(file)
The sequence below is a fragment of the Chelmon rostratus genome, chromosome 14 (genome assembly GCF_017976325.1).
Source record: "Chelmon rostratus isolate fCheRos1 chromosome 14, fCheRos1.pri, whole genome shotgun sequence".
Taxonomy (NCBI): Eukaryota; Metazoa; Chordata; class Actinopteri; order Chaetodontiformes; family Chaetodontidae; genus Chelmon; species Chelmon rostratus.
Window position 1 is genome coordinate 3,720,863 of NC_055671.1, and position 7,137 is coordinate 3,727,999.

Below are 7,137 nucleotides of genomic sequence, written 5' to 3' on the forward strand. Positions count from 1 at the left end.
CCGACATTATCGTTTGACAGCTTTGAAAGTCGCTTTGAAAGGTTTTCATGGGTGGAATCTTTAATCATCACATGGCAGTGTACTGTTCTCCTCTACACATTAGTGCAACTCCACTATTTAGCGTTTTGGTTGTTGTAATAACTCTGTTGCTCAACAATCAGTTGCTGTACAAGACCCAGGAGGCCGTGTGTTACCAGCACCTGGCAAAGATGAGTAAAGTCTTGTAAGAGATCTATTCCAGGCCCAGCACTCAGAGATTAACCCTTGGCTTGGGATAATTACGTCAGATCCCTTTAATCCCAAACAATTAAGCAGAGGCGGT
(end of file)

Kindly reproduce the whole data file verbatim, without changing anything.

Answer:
The sequence below is a fragment of the Chelmon rostratus genome, chromosome 14 (genome assembly GCF_017976325.1).
Source record: "Chelmon rostratus isolate fCheRos1 chromosome 14, fCheRos1.pri, whole genome shotgun sequence".
Taxonomy (NCBI): Eukaryota; Metazoa; Chordata; class Actinopteri; order Chaetodontiformes; family Chaetodontidae; genus Chelmon; species Chelmon rostratus.
Window position 1 is genome coordinate 3,720,863 of NC_055671.1, and position 7,137 is coordinate 3,727,999.

Below are 7,137 nucleotides of genomic sequence, written 5' to 3' on the forward strand. Positions count from 1 at the left end.
CCGACATTATCGTTTGACAGCTTTGAAAGTCGCTTTGAAAGGTTTTCATGGGTGGAATCTTTAATCATCACATGGCAGTGTACTGTTCTCCTCTACACATTAGTGCAACTCCACTATTTAGCGTTTTGGTTGTTGTAATAACTCTGTTGCTCAACAATCAGTTGCTGTACAAGACCCAGGAGGCCGTGTGTTACCAGCACCTGGCAAAGATGAGTAAAGTCTTGTAAGAGATCTATTCCAGGCCCAGCACTCAGAGATTAACCCTTGGCTTGGGATAATTACGTCAGATCCCTTTAATCCCAAACAATTAAGCAGAGGCGGT